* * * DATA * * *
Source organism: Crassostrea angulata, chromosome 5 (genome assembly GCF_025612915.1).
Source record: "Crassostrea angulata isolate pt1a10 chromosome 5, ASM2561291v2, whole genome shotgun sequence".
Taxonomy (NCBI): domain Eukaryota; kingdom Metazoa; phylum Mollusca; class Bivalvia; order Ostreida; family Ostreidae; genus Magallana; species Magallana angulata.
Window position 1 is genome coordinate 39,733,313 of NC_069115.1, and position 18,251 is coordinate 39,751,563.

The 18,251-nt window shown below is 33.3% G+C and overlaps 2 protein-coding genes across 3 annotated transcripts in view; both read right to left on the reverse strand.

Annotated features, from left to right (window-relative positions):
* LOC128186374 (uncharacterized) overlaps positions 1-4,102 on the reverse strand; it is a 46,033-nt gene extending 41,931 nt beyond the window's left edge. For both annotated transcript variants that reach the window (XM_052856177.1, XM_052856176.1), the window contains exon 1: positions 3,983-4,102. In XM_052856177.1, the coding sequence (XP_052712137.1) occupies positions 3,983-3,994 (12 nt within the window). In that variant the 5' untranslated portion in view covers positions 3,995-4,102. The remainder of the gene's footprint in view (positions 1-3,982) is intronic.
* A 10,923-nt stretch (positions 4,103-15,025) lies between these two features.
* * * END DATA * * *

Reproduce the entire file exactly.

Source organism: Crassostrea angulata, chromosome 5 (genome assembly GCF_025612915.1).
Source record: "Crassostrea angulata isolate pt1a10 chromosome 5, ASM2561291v2, whole genome shotgun sequence".
Taxonomy (NCBI): domain Eukaryota; kingdom Metazoa; phylum Mollusca; class Bivalvia; order Ostreida; family Ostreidae; genus Magallana; species Magallana angulata.
Window position 1 is genome coordinate 39,733,313 of NC_069115.1, and position 18,251 is coordinate 39,751,563.

The 18,251-nt window shown below is 33.3% G+C and overlaps 2 protein-coding genes across 3 annotated transcripts in view; both read right to left on the reverse strand.

Annotated features, from left to right (window-relative positions):
* LOC128186374 (uncharacterized) overlaps positions 1-4,102 on the reverse strand; it is a 46,033-nt gene extending 41,931 nt beyond the window's left edge. For both annotated transcript variants that reach the window (XM_052856177.1, XM_052856176.1), the window contains exon 1: positions 3,983-4,102. In XM_052856177.1, the coding sequence (XP_052712137.1) occupies positions 3,983-3,994 (12 nt within the window). In that variant the 5' untranslated portion in view covers positions 3,995-4,102. The remainder of the gene's footprint in view (positions 1-3,982) is intronic.
* A 10,923-nt stretch (positions 4,103-15,025) lies between these two features.